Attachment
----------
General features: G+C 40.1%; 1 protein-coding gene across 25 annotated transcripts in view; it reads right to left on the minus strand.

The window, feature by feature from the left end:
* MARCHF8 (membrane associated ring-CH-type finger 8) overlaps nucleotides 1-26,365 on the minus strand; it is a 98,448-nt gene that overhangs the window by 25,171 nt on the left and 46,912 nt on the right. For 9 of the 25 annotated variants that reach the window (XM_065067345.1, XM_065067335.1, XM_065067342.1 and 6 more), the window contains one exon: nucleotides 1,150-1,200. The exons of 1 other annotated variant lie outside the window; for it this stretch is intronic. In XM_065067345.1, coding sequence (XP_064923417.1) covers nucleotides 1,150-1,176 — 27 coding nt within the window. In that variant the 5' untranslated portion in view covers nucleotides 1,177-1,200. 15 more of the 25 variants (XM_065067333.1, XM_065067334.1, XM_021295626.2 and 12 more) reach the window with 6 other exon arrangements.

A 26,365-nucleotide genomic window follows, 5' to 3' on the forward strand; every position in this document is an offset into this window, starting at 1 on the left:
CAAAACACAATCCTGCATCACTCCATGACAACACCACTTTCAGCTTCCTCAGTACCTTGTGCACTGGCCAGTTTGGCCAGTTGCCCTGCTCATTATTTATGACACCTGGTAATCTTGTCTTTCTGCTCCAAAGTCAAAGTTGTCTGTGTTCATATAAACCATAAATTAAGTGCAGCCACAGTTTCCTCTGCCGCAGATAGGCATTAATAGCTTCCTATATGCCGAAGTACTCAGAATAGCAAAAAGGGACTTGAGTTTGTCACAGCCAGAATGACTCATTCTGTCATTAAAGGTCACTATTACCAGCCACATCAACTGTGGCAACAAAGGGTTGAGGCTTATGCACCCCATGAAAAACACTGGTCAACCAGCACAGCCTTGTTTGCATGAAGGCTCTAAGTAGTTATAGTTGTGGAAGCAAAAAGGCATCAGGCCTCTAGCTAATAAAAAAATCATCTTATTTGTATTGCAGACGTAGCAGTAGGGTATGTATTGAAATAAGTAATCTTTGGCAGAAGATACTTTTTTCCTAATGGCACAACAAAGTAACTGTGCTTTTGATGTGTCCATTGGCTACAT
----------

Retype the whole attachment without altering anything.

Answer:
General features: G+C 40.1%; 1 protein-coding gene across 25 annotated transcripts in view; it reads right to left on the minus strand.

The window, feature by feature from the left end:
* MARCHF8 (membrane associated ring-CH-type finger 8) overlaps nucleotides 1-26,365 on the minus strand; it is a 98,448-nt gene that overhangs the window by 25,171 nt on the left and 46,912 nt on the right. For 9 of the 25 annotated variants that reach the window (XM_065067345.1, XM_065067335.1, XM_065067342.1 and 6 more), the window contains one exon: nucleotides 1,150-1,200. The exons of 1 other annotated variant lie outside the window; for it this stretch is intronic. In XM_065067345.1, coding sequence (XP_064923417.1) covers nucleotides 1,150-1,176 — 27 coding nt within the window. In that variant the 5' untranslated portion in view covers nucleotides 1,177-1,200. 15 more of the 25 variants (XM_065067333.1, XM_065067334.1, XM_021295626.2 and 12 more) reach the window with 6 other exon arrangements.

A 26,365-nucleotide genomic window follows, 5' to 3' on the forward strand; every position in this document is an offset into this window, starting at 1 on the left:
CAAAACACAATCCTGCATCACTCCATGACAACACCACTTTCAGCTTCCTCAGTACCTTGTGCACTGGCCAGTTTGGCCAGTTGCCCTGCTCATTATTTATGACACCTGGTAATCTTGTCTTTCTGCTCCAAAGTCAAAGTTGTCTGTGTTCATATAAACCATAAATTAAGTGCAGCCACAGTTTCCTCTGCCGCAGATAGGCATTAATAGCTTCCTATATGCCGAAGTACTCAGAATAGCAAAAAGGGACTTGAGTTTGTCACAGCCAGAATGACTCATTCTGTCATTAAAGGTCACTATTACCAGCCACATCAACTGTGGCAACAAAGGGTTGAGGCTTATGCACCCCATGAAAAACACTGGTCAACCAGCACAGCCTTGTTTGCATGAAGGCTCTAAGTAGTTATAGTTGTGGAAGCAAAAAGGCATCAGGCCTCTAGCTAATAAAAAAATCATCTTATTTGTATTGCAGACGTAGCAGTAGGGTATGTATTGAAATAAGTAATCTTTGGCAGAAGATACTTTTTTCCTAATGGCACAACAAAGTAACTGTGCTTTTGATGTGTCCATTGGCTACAT